Presentation on theme: "Developing and Implementing Marketing Strategies & Plans."— Presentation transcript:
Developing and Implementing Marketing Strategies & Plans
How does marketing affect customer value? How is strategic planning carried out at different levels of the organization? What does a marketing plan include? How can management assess marketing performance?
Tim Hortons started out as a single donut shop in 1964 growing to 2,527 (including 184 U.S. stores) in 2006, demonstrating its skill in marketing planning and execution The brand exemplifies the idealized Canadian national character: “That friendly, unpretentious, good neighbour you’d want living down the block from you” (Cathy Whelan Molloy, VP Advertising and Merchandising) Franchisees ensure that all products, services and communications fit the company’s ideals
Tim Hortons started out as a single donut shop in 1964 growing to 2,527 (including 184 U.S. stores) in 2006, demonstrating its skill in marketing planning and execution The brand exemplifies the idealized Canadian a character: “That friendly, unpretentious, good neighbour you’d want living down the block from you” (Cathy Whelan Molloy, VP Advertising and Merchandising). Franchisees ensure that all products, services and communications fit the company’s ideals
“Roll Up the Rim to Win” and Timbits Far ahead of rivals such as Starbucks and Second Cup in “most often” coffee purchases Nonprofit children’s foundation sponsors an estimated 33,000 children in Timbit hockey leagues annually 2004 winner of Canadian Business poll of Canada’s best brands
Organizational costs and performance measures Competitor costs and performance measures
Important difference between core competencies and competitive advantage: –Competitive advantages accrue due to companies that possess distinctive capabilities –Core competencies tend to refer to areas of special technical and production expertise Competitive advantage derives from its “activity systems” Companies with activity systems that are difficult to imitate include WestJet Airlines, Dell, and Magna International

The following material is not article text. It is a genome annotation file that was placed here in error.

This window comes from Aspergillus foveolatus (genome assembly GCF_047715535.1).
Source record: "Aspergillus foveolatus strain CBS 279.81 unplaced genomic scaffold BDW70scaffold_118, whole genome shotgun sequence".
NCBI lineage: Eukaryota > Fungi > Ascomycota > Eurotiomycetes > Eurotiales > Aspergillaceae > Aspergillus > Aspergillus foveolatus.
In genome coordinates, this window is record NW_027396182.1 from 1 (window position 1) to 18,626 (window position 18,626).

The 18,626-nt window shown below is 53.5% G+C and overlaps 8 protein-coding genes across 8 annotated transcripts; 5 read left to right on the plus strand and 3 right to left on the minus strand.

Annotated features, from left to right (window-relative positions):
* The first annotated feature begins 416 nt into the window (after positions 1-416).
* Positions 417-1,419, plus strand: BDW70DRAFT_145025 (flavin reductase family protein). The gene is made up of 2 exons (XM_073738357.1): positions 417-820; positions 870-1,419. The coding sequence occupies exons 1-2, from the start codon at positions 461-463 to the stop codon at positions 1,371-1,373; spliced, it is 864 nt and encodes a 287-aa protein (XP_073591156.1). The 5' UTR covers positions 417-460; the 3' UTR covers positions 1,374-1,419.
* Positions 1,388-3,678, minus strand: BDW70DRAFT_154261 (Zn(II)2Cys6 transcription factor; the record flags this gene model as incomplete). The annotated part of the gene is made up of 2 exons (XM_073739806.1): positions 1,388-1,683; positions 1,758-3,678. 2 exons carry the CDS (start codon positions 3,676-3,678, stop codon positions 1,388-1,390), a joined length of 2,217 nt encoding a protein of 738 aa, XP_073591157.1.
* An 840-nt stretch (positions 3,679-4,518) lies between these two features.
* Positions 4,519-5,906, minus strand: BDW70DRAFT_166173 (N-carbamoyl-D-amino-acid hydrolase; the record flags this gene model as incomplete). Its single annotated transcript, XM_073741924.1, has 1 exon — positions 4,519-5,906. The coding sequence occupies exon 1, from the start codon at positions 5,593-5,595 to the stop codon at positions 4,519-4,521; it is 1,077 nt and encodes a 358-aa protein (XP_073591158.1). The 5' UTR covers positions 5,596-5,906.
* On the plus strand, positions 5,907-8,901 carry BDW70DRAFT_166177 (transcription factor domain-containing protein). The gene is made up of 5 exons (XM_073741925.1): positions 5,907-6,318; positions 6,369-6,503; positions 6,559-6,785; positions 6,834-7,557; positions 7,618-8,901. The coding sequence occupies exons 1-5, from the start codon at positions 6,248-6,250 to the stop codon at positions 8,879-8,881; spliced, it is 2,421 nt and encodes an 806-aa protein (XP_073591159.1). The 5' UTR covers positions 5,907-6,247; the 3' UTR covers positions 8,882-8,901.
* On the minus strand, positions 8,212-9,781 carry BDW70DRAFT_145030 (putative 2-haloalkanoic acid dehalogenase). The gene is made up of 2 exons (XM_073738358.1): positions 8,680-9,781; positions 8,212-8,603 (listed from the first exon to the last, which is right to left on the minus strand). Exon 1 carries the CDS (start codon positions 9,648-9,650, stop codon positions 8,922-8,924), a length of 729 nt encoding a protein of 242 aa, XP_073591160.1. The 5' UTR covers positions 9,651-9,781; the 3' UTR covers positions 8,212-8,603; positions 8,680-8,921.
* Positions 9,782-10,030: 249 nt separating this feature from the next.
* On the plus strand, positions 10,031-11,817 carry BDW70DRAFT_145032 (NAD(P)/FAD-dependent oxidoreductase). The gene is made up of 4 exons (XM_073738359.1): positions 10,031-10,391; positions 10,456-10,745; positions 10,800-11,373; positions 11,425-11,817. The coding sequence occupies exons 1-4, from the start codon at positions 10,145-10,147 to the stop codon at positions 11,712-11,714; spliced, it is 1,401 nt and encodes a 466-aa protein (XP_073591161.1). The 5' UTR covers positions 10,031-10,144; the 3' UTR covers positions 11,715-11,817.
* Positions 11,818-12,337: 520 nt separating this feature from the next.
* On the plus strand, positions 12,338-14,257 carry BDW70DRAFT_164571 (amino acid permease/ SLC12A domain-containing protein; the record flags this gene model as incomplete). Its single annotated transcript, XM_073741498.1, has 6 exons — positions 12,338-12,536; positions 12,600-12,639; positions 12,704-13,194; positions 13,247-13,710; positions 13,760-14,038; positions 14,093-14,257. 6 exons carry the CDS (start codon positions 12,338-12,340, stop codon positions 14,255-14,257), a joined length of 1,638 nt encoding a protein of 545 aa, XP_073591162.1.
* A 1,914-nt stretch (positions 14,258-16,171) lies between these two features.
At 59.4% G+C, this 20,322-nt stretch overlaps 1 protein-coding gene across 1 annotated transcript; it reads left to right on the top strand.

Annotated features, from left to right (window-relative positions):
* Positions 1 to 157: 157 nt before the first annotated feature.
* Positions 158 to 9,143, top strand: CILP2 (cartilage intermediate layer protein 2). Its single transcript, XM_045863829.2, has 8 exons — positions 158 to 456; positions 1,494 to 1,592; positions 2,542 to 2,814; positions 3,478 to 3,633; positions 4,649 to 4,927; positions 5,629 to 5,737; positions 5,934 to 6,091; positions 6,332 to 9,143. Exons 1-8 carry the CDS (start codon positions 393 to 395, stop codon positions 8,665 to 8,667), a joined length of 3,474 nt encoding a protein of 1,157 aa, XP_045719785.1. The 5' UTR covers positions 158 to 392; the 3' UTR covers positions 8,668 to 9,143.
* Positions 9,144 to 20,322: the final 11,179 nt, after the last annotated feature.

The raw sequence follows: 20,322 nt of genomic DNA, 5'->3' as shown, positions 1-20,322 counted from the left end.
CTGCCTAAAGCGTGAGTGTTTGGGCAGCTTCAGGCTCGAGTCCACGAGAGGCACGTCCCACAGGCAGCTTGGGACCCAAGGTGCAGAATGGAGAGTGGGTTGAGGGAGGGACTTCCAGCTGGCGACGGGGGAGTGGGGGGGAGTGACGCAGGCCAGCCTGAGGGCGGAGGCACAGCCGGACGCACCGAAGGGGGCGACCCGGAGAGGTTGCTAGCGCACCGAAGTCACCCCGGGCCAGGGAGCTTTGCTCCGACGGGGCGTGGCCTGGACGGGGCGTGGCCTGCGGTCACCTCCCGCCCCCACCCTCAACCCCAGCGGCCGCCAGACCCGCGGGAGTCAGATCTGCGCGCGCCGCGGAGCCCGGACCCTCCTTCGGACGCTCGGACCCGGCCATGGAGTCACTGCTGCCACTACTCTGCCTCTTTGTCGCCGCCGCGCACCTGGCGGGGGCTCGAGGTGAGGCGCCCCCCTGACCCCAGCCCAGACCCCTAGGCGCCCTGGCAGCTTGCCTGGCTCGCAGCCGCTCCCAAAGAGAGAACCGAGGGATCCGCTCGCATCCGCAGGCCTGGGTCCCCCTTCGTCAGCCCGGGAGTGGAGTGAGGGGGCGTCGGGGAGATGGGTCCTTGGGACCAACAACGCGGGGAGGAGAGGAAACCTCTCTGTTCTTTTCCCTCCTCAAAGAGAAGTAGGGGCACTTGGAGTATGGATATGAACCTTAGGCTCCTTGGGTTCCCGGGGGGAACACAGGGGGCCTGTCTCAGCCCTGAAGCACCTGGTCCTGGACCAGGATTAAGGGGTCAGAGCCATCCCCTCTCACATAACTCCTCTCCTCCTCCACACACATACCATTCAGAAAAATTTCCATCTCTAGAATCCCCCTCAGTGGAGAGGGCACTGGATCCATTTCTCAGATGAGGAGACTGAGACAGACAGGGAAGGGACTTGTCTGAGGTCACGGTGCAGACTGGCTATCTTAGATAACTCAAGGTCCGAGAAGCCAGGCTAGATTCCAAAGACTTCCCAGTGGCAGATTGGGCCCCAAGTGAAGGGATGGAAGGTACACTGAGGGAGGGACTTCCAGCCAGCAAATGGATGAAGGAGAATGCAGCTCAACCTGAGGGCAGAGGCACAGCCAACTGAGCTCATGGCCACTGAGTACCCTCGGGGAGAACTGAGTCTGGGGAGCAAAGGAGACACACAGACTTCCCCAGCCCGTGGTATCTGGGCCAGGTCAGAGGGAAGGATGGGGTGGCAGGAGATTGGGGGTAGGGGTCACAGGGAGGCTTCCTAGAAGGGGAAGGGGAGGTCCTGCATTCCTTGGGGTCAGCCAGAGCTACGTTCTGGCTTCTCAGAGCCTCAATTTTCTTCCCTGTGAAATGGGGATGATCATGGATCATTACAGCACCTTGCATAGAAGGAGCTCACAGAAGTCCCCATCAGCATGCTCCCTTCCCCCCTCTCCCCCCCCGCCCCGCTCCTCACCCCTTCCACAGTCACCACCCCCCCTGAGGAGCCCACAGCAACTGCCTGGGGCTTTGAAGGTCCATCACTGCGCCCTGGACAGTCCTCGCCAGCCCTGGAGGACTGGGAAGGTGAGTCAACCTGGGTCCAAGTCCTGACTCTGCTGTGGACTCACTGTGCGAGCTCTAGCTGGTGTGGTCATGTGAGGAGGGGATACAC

Core Competencies are usually –A source of competitive advantage –Applicable in a wide variety of markets –Difficult to imitate
How can a company identify new value opportunities? How can a company efficiently create more promising new value offerings? How can a company use its capabilities and infrastructure to deliver the new value offerings more efficiently?
Defining the corporate mission Establishing SBUs Assigning resources to SBUs Assessing growth opportunities
Focus on a limited number of goals Stress major policies and values Define major competitive spheres
Industry Products Market segment Geographical Competence Vertical
“Mountain Equipment Co-op provides quality products and services for self-propelled wilderness-oriented recreation, such as hiking and mountaineering, at the lowest reasonable price in an informative, respectful manner. “We are a member-owned co-operative striving for social and environmental leadership.”
Idea about eBay: little information required “We help people trade anything on earth. We will continue to enhance the online trading experiences of all–collectors, dealers, small businesses, unique item seekers, bargain hunters, opportunity sellers, and browsers.”
Customer groups Technology Customer needs
It is a single business or collection of related businesses It has its own set of competitors It has a leader responsible for –Strategic planning –Profitability –Efficiency
Toolkit Productions Inc. originated in Toronto (2001) Offered a new kind of theatre in a saturated marketplace Gap identified was the year demographic Flashy productions in bars and nightclubs Since expanded into corporate publicity and film production
Can the benefits involved in the opportunity be articulated to a defined target market? Can the target market be located and reached with cost-effective media and trade channels? Does the company have access to the critical capabilities and resources needed to deliver the customer benefits? –Includes the assessment of interdepartmental working relationships –Honeywell gets all internal departments to conduct a strengths and weaknesses analysis of each other –Each department is seen as both a supplier and customer to one other
Can the company deliver the benefits better than any actual or potential competitors? Will the financial rate of return meet or exceed the company’s required threshold for investment?
To be effective, goals must be –Ordered in terms of priority (hierarchical) –Stated quantitatively –Realistic –Consistent
Overall cost leadership Differentiation Focus
Strategy Structure Systems Style Skills Staff Shared values
External Environmental Internal Environment Need Balance